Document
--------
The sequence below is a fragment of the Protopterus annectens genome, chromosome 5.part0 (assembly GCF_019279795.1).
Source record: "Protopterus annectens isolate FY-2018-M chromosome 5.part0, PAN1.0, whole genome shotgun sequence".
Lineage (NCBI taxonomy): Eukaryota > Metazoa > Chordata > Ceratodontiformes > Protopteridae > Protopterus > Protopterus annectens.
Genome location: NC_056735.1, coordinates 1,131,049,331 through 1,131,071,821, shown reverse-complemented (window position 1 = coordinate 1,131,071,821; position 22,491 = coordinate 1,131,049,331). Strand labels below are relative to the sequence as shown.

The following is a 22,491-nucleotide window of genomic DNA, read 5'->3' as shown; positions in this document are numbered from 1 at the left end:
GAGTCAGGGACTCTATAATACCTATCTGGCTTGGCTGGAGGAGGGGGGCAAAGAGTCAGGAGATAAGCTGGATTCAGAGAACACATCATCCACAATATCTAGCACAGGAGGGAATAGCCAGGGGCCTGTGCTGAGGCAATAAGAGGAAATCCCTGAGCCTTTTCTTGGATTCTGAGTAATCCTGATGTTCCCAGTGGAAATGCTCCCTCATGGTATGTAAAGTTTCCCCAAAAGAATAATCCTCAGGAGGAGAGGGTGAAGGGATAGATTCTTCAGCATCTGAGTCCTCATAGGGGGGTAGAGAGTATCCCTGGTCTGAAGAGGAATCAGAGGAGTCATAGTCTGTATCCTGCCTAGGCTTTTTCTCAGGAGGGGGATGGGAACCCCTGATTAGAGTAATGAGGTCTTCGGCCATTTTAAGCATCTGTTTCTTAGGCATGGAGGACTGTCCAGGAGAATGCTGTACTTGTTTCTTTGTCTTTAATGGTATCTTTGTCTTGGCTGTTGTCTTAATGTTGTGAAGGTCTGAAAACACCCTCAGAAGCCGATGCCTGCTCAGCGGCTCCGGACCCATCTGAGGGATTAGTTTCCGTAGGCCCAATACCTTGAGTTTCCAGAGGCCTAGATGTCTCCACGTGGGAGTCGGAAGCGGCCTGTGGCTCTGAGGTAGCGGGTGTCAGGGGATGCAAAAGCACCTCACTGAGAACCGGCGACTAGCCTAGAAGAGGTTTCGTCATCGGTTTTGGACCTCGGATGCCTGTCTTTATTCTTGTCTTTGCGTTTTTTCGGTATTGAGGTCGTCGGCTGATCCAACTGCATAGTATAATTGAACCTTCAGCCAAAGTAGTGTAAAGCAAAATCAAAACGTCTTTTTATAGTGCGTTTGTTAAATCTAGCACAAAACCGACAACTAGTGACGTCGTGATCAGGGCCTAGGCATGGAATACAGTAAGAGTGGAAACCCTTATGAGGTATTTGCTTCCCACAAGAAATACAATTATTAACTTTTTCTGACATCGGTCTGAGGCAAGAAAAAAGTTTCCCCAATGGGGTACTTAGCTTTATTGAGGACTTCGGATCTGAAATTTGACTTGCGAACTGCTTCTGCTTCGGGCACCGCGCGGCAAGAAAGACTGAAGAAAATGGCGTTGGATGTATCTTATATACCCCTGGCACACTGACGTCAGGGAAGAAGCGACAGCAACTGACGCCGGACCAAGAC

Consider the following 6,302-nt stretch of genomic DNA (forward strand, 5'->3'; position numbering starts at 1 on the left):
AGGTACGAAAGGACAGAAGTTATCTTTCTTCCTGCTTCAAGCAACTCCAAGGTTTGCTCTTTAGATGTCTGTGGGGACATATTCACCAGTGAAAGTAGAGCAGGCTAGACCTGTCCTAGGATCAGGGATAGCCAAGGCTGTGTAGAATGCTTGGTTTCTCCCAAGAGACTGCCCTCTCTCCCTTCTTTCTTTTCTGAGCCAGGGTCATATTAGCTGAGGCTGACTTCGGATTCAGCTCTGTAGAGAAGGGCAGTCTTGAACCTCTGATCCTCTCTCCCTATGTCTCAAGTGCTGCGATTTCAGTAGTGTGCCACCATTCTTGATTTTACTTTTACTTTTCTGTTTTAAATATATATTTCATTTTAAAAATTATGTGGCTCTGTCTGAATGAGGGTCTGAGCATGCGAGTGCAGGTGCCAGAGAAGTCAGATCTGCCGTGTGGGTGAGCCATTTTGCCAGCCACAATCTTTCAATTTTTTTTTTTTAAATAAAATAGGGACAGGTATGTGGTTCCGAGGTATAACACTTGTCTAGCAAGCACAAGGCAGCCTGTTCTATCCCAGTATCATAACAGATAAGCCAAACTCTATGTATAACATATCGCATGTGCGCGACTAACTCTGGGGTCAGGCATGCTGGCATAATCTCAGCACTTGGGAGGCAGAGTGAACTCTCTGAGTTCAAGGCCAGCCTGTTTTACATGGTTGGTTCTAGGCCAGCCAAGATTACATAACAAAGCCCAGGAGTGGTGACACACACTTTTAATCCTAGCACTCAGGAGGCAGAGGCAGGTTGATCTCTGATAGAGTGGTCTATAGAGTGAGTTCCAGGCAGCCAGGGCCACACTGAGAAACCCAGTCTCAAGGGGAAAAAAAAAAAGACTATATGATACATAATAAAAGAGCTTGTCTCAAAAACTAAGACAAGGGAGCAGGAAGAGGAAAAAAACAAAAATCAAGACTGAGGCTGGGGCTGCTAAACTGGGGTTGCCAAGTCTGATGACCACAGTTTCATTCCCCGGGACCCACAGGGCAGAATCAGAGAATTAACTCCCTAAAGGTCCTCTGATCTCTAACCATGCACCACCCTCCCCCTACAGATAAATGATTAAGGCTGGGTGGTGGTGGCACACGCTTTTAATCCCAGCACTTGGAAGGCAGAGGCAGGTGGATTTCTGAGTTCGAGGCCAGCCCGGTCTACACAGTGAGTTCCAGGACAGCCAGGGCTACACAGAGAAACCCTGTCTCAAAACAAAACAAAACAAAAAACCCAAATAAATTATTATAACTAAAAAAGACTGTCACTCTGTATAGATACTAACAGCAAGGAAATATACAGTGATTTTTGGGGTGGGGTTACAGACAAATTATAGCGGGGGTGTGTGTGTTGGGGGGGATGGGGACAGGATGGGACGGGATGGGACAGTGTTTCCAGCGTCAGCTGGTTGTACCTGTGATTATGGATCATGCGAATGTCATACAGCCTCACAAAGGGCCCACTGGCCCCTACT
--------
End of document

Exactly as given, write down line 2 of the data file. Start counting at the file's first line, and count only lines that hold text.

Source record: "Protopterus annectens isolate FY-2018-M chromosome 5.part0, PAN1.0, whole genome shotgun sequence".